As you go about your day, you likely don’t spend time thinking about public property safety while completing your errands. We have certain expectations of safety whenever we:
However, whenever those places become unsafe due to negligence, these conditions can injure you. If you are severely injured on public property, you may want to seek compensation for the medical bills and any lost wages you’ve incurred.
It’s hard to know where to start if you need to file a claim to recover damages from your injury, but you shouldn’t have to carry the weight of the physical and financial burdens due to someone else’s carelessness. Keep reading to learn about ways you can claim your compensation.
Public Property Injury Examples
Public property injuries can vary depending on the nature of your fall. Examples of these types of damages include:
In all of these cases, the common thread is that someone neglected a dangerous condition that could have been avoided or remedied by a reasonable person. The cause of your injury must come from negligent or wrongful conduct by a government employee in the scope of their employment. Visit our blog about premises liability for more examples of property management negligence.
How to Sue a Governmental Entity for Negligence: When Is the Government Responsible?
Filing a lawsuit with a public entity can be tricky whenever you seek compensation. Historically, the State government, including counties and municipalities largely enjoyed sovereign immunity from any lawsuits claiming a civil wrong caused loss or harm.
This immunity was eliminated by the Missouri Supreme court in 1977 but reenacted by the Missouri Legislature the following year. The general rule is that you are not allowed to sue the State for claims of negligence. As with every rule though there are many exceptions. The Missouri Sovereign Immunity Statute specifically waives sovereign immunity for cases involving a State employee operating a motor vehicle who negligently causes an injury, and for a dangerous condition on the State’s property. For the ‘Dangerous Condition’ exception it has to be shown that the State either created the dangerous condition or that they knew or should have known of the condition but failed to remedy or warn of it. Though immunity is waived in these situations, there is a cap on the dollar amount of damages that you are allowed to recover. This cap is adjusted for inflation each year. In 2021 the damages cap is $441,130.00.
How long do I have after my injury to file a claim?
The first thing you should know is the specific statute of limitations for your claim. This is a time limit set by law within which you must make your claim or file your lawsuit, or else be forever barred from pursuing the claim. If your claim is against a large (greater than 100,000 inhabitants) city, then you are required to provide notice of the claim to the mayor of the city within 90 days of the injury. The general time period for filing a negligence claim in Missouri is five years. There are so many exceptions and special rules that apply in these cases that the best course of action is to contact an attorney as soon as possible after the injury so they can evaluate your situation and provide you with an answer specific to your circumstances on what notice must be provided and by when any lawsuit must be filed.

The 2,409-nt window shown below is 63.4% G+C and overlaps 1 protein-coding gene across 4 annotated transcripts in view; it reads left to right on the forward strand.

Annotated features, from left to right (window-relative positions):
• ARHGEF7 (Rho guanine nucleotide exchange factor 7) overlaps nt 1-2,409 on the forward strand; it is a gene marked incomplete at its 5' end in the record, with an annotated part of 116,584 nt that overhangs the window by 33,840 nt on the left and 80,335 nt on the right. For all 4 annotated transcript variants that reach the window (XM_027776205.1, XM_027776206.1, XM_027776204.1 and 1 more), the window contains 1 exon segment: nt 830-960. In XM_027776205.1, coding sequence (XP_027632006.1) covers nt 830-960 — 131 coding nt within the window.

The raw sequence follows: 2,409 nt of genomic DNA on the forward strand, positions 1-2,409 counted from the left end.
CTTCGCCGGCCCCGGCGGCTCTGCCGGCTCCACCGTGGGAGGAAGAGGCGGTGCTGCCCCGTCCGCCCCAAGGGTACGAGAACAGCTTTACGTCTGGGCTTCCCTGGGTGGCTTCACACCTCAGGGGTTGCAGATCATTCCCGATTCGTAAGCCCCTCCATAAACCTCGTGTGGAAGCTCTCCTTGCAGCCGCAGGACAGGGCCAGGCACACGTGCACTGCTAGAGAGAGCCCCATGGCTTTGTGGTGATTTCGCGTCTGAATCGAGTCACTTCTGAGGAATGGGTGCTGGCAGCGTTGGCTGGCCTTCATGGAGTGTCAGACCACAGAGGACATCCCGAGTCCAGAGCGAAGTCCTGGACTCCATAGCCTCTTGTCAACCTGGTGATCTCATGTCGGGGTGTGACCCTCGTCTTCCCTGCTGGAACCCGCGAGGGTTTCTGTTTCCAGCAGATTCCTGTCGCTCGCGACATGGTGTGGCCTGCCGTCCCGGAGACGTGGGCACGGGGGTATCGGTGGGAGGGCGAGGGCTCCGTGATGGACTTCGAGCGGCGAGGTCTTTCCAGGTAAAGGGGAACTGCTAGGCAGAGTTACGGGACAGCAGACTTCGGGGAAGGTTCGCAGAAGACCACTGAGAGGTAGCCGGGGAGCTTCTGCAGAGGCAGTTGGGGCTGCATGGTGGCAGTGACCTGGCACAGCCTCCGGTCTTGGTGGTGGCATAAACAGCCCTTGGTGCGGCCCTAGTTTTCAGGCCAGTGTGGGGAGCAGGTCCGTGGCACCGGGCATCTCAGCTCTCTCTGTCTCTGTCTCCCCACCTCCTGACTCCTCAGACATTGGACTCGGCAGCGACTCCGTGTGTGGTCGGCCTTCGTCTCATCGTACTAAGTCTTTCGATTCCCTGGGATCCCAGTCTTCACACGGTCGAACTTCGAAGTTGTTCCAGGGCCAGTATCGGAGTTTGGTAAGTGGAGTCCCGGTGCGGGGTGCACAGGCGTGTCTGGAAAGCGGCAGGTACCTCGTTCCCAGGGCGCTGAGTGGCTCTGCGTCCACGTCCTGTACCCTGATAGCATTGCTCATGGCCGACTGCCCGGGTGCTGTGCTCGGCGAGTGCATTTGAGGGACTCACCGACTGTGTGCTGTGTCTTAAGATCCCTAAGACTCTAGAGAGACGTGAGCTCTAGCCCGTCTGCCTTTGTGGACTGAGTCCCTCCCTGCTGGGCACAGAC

How should I document the condition that caused my injury?
If you are injured on public property, taking photographs of the cause of the injury with a cell phone or camera is critical for preserving evidence. States, counties and cities have maintenance departments who may repair or change the appearance of the dangerous condition that caused your injury within days of when they learn of your injury. This is a good thing as we want our State and Local officials to prevent a similar injury from happening to the next person. But evidence of the condition is crucial to your case. Take many pictures of the dangerous condition from different angles. If the size of the condition is important place a common object such as a coin or cell phone next to the condition when taking the photograph to provide scale. If there are witnesses to your accident or the condition then gather a name and phone number for any witnesses.
Does the information in this blog apply if I am injured on Federal Property?
No. There are different and special rules that apply if your injury occurs on Federal Property such as a U.S. Post Office or is caused by a Federal Government employee. We can help with those issues also, but the information in this blog would not apply or may be different in that situation.
If you’ve been injured due to your county or city’s negligence, don’t face the claims process alone. Contact Eng and Woods Attorneys at Law. We will fight for you to make sure you get the compensation you deserve.
Check out our blog for more information about personal injury, workers compensation and auto accident cases.